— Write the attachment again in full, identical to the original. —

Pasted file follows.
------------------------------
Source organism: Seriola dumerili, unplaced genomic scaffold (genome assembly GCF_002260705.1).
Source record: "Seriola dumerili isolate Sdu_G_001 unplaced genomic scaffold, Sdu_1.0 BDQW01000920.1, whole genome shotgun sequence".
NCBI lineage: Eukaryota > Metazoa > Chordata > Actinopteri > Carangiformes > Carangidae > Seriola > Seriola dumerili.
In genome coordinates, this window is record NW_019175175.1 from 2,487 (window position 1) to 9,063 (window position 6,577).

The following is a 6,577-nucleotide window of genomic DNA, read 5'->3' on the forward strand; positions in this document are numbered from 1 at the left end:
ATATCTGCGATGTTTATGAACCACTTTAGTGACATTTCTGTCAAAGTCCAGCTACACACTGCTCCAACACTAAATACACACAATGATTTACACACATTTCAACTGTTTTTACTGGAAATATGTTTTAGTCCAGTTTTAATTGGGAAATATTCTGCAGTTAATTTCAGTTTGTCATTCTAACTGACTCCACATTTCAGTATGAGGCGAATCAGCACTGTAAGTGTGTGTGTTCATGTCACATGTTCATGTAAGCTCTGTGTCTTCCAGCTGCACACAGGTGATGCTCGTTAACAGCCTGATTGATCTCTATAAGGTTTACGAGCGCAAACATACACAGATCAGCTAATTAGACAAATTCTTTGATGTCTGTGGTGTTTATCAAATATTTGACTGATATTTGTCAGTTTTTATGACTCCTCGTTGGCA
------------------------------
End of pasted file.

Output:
Source organism: Seriola dumerili, unplaced genomic scaffold (genome assembly GCF_002260705.1).
Source record: "Seriola dumerili isolate Sdu_G_001 unplaced genomic scaffold, Sdu_1.0 BDQW01000920.1, whole genome shotgun sequence".
NCBI lineage: Eukaryota > Metazoa > Chordata > Actinopteri > Carangiformes > Carangidae > Seriola > Seriola dumerili.
In genome coordinates, this window is record NW_019175175.1 from 2,487 (window position 1) to 9,063 (window position 6,577).

The following is a 6,577-nucleotide window of genomic DNA, read 5'->3' on the forward strand; positions in this document are numbered from 1 at the left end:
ATATCTGCGATGTTTATGAACCACTTTAGTGACATTTCTGTCAAAGTCCAGCTACACACTGCTCCAACACTAAATACACACAATGATTTACACACATTTCAACTGTTTTTACTGGAAATATGTTTTAGTCCAGTTTTAATTGGGAAATATTCTGCAGTTAATTTCAGTTTGTCATTCTAACTGACTCCACATTTCAGTATGAGGCGAATCAGCACTGTAAGTGTGTGTGTTCATGTCACATGTTCATGTAAGCTCTGTGTCTTCCAGCTGCACACAGGTGATGCTCGTTAACAGCCTGATTGATCTCTATAAGGTTTACGAGCGCAAACATACACAGATCAGCTAATTAGACAAATTCTTTGATGTCTGTGGTGTTTATCAAATATTTGACTGATATTTGTCAGTTTTTATGACTCCTCGTTGGCA